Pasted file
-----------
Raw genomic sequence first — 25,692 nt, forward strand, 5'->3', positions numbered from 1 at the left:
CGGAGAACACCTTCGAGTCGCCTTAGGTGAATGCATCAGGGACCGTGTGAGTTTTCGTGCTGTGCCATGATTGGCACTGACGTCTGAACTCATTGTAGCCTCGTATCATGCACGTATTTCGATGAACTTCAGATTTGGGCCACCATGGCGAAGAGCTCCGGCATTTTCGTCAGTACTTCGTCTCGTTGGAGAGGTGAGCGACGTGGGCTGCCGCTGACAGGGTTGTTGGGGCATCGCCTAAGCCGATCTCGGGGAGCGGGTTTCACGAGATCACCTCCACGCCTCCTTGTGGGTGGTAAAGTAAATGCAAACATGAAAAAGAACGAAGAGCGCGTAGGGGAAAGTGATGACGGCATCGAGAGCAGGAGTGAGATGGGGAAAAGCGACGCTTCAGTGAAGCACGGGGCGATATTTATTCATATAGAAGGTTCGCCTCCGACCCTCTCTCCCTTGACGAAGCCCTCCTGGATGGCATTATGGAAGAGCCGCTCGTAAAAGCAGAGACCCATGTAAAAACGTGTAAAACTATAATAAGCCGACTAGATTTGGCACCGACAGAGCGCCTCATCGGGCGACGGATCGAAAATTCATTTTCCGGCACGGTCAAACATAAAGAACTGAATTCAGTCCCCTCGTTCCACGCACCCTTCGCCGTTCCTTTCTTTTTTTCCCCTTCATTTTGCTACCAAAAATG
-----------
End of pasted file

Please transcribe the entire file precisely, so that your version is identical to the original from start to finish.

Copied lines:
Raw genomic sequence first — 25,692 nt, forward strand, 5'->3', positions numbered from 1 at the left:
CGGAGAACACCTTCGAGTCGCCTTAGGTGAATGCATCAGGGACCGTGTGAGTTTTCGTGCTGTGCCATGATTGGCACTGACGTCTGAACTCATTGTAGCCTCGTATCATGCACGTATTTCGATGAACTTCAGATTTGGGCCACCATGGCGAAGAGCTCCGGCATTTTCGTCAGTACTTCGTCTCGTTGGAGAGGTGAGCGACGTGGGCTGCCGCTGACAGGGTTGTTGGGGCATCGCCTAAGCCGATCTCGGGGAGCGGGTTTCACGAGATCACCTCCACGCCTCCTTGTGGGTGGTAAAGTAAATGCAAACATGAAAAAGAACGAAGAGCGCGTAGGGGAAAGTGATGACGGCATCGAGAGCAGGAGTGAGATGGGGAAAAGCGACGCTTCAGTGAAGCACGGGGCGATATTTATTCATATAGAAGGTTCGCCTCCGACCCTCTCTCCCTTGACGAAGCCCTCCTGGATGGCATTATGGAAGAGCCGCTCGTAAAAGCAGAGACCCATGTAAAAACGTGTAAAACTATAATAAGCCGACTAGATTTGGCACCGACAGAGCGCCTCATCGGGCGACGGATCGAAAATTCATTTTCCGGCACGGTCAAACATAAAGAACTGAATTCAGTCCCCTCGTTCCACGCACCCTTCGCCGTTCCTTTCTTTTTTTCCCCTTCATTTTGCTACCAAAAATG